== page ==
In part 3 of the investing basics series we will discuss the last major type of investing account, the taxable brokerage account. In the previous articles, we discussed the 401(k) and the IRA accounts, these are government sponsored accounts that use tax incentives to try and get Americans to invest. On the other hand, a taxable brokerage account is as simple as the name implies, it is taxable.
From my experience, I have noticed that many individuals choose to invest in a taxable brokerage account before investing in a tax advantaged account. In my opinion, I think this is short term thinking and a behavioral fallacy that your money is more liquid then if it were in a tax advantaged account. Taxes can be a huge drag on overall returns if you are an excessive trader. Let’s look at an example of the difference between investing in a Roth IRA or a taxable brokerage account to make more sense of this.
Let’s say you are as good of an investor as you think you are, most likely you are not, but neither am I or 99.9% of others you talk to so no sweat. Let’s use Tesla (TSLA) as our example as it is a “hot stock” these days with the modern-day Tony Stark running the company. Let’s say you had the gut call last winter to invest $5,500 (the maximum amount allowed annually to contribute to an IRA) and made a buy on 12/1/16. You are like most traders constantly checking in on your position and monitoring the stock, and good news, it heads on a tear upwards! In March, the stock starts to pull back and you get a bit nervous about your position and the overall economy, but you understand the ups and downs so you keep your money invested. Soon after you hear on the news Trump has the possibility of getting impeached! This makes you uncertain of how the market will react and you’ve already made money so you are ready to lock in your gains. You sell on 5/18/17 and lock in a gain of 72% in less than half a year!
The only issue is the investment is only half the battle, the other half is what account you made the investment in because the IRS wants their share. If you had this money in a Roth IRA you are covered, you owe no taxes and the original money you invested can be liquid the day you take it out of the market. So, although it is not the best idea to pull out your earnings instead of reinvesting you are much more liquid then you think if you need the money.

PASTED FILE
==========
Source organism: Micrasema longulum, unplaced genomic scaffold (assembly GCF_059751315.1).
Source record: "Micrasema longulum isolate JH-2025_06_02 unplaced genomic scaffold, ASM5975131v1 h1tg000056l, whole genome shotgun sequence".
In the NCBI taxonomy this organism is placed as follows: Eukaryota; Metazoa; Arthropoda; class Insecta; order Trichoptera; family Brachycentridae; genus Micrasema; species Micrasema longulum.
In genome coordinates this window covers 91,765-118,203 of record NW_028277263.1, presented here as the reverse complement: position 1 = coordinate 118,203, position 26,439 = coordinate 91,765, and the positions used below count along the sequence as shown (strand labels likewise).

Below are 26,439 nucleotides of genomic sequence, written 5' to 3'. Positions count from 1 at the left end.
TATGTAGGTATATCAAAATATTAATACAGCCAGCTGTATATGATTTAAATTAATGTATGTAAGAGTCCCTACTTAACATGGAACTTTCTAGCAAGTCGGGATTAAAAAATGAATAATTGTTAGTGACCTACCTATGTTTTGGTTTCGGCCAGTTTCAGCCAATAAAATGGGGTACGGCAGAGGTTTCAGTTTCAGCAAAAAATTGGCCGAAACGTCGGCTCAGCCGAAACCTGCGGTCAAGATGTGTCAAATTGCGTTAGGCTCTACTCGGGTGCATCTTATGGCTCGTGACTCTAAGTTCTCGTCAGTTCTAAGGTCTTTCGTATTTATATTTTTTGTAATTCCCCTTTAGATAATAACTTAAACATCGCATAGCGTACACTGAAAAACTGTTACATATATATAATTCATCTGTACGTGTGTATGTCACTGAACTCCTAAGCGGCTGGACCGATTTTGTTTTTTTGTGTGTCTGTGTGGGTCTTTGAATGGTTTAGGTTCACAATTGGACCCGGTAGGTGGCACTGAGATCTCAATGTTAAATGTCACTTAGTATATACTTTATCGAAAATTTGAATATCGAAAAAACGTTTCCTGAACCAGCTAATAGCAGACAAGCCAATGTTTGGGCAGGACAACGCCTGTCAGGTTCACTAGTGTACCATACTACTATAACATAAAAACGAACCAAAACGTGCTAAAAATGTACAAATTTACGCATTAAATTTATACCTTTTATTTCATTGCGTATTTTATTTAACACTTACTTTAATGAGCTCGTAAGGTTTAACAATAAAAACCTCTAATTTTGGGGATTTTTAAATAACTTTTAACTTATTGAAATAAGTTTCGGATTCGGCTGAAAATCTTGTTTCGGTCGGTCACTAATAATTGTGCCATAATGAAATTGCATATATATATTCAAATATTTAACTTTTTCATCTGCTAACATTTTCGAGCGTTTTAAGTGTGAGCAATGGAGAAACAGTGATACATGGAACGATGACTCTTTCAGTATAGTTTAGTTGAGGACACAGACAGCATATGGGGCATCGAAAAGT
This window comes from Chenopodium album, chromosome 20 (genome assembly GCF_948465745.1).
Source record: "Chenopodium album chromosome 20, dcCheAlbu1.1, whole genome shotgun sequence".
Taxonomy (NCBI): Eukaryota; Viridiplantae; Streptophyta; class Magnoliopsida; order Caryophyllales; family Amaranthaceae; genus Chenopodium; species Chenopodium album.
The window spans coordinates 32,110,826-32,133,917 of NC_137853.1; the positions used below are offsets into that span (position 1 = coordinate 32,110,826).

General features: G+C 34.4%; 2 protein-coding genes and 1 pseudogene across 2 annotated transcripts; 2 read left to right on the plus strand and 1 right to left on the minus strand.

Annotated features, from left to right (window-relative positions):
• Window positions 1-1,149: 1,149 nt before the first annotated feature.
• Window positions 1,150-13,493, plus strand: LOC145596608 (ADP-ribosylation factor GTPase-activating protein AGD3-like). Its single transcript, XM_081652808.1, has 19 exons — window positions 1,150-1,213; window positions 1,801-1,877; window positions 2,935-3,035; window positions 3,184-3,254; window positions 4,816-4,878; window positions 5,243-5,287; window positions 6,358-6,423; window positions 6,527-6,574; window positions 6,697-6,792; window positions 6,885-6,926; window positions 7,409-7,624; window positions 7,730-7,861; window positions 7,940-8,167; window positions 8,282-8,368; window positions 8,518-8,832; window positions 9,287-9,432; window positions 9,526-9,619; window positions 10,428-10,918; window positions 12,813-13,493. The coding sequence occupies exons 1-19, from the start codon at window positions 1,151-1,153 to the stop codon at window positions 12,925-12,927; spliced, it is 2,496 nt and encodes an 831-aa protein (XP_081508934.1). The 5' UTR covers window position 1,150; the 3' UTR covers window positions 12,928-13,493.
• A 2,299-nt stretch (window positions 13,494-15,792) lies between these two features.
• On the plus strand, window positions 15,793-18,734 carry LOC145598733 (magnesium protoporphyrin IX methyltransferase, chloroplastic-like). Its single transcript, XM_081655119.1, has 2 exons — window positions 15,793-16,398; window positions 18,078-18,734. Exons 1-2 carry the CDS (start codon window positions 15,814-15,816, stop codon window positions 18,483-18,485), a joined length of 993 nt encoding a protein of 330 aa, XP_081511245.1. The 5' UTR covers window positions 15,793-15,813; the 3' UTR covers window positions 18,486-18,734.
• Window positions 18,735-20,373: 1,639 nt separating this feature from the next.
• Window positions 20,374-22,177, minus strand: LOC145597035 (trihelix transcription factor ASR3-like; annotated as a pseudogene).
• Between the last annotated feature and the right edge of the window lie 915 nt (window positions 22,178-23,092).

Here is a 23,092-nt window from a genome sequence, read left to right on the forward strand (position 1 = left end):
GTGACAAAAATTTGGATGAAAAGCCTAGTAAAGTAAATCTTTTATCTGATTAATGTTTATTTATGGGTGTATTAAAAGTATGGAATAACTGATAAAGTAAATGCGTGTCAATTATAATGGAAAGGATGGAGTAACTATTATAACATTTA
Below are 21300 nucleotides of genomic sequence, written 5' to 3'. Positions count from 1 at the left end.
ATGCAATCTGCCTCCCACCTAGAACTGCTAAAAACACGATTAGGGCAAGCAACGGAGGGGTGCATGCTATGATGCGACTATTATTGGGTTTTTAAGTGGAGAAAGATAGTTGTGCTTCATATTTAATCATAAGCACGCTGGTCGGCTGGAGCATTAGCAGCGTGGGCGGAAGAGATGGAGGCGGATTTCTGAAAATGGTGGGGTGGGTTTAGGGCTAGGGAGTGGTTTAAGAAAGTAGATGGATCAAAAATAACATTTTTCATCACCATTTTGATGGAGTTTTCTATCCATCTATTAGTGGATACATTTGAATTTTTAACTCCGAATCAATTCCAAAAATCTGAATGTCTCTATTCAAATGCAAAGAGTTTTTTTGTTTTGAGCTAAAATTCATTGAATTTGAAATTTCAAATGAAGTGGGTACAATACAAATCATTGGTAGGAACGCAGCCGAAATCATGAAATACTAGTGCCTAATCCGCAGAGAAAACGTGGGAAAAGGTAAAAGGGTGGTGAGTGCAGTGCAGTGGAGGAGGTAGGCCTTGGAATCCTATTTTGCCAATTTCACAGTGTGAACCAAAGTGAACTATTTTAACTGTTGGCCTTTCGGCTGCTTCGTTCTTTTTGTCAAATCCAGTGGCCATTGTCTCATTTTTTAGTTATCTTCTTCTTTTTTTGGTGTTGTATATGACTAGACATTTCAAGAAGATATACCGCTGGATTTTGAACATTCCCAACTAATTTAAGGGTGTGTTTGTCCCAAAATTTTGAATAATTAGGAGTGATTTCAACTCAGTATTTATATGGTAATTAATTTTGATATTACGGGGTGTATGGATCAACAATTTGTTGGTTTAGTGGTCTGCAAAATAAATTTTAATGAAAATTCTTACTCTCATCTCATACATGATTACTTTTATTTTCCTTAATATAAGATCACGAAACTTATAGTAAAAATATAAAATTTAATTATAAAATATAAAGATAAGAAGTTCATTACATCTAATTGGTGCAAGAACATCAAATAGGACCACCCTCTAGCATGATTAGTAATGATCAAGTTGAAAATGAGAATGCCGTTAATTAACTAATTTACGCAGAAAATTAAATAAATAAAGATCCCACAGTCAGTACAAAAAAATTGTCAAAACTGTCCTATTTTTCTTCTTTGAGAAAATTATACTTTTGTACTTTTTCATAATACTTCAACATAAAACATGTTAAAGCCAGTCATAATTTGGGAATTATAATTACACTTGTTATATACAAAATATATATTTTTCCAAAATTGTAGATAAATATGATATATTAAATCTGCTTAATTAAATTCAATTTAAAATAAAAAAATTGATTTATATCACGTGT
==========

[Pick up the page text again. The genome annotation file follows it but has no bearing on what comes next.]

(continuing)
What if you had the same exact investment but in a taxable account? All the transaction costs and your gains are the same and your before tax return is 72%. The big catch is that you must pay capital gains taxes on the sale of your investment. Additionally, you only held the stock for 168 days which makes it a short-term investment. You understand taxes and that you will be taxed at your income rate for these gains. In the example below it assumes your highest rate is 25% after you pay your taxes this lowers your overall return to 54%!
The example is also only analyzing capital gains. There is another piece to the taxable account puzzle income taxes must be paid on any distributions from holdings as well. This means if a fund pays a dividend you must pay taxes on the distribution in the taxable year it was paid (even if you do not take it out of the account). This means you would want to avoid funds and stocks that have large dividend yields because this works against you lowering your overall returns. Even worse than stocks are owning bonds or other types of debt that have higher monthly distributions this is extremely tax inefficient and these positions should be held in your tax advantaged accounts. It is important to understand this plays a major role in your long-term gains and can’t be overlooked. You will not feel the pain right away but come tax season it will sting. If you usually get a refund your refund will be lowered or you will even end up paying when you file.
Not all is bad.
There are benefits of having a taxable account and if you are maxing out your tax advantaged accounts it can be a great tool to save and invest. Although I would not recommend investing in a taxable account until you have maxed out your other options here are some pros of using a taxable account.
- Can access funds whenever you need them.
- Plan for retirement by having another “bucket” to draw from, this can help with tax planning down the road as your accounts grow.
- No required minimum distributions when you reach a certain age.
- Inheritance planning benefits. If you pass the money on the beneficiary will not have to pay taxes on any of the gains you created in your lifetime. Instead the cost resets to the price of the shares the day you pass as the new basis for them!
- Tax Loss Harvesting
So, as you can see there are some great benefits if you are able to do a mix of everything you will come out way ahead and have flexibility over the years to conquer anything that comes up in life.
The vehicle you put your investments in is just as important as the investments you choose, so make sure you think it through before you decide.
What are your thoughts?
- Do you invest in a taxable account?
- Do you trade stocks in the short term?
- Why do you invest in a taxable account if you do?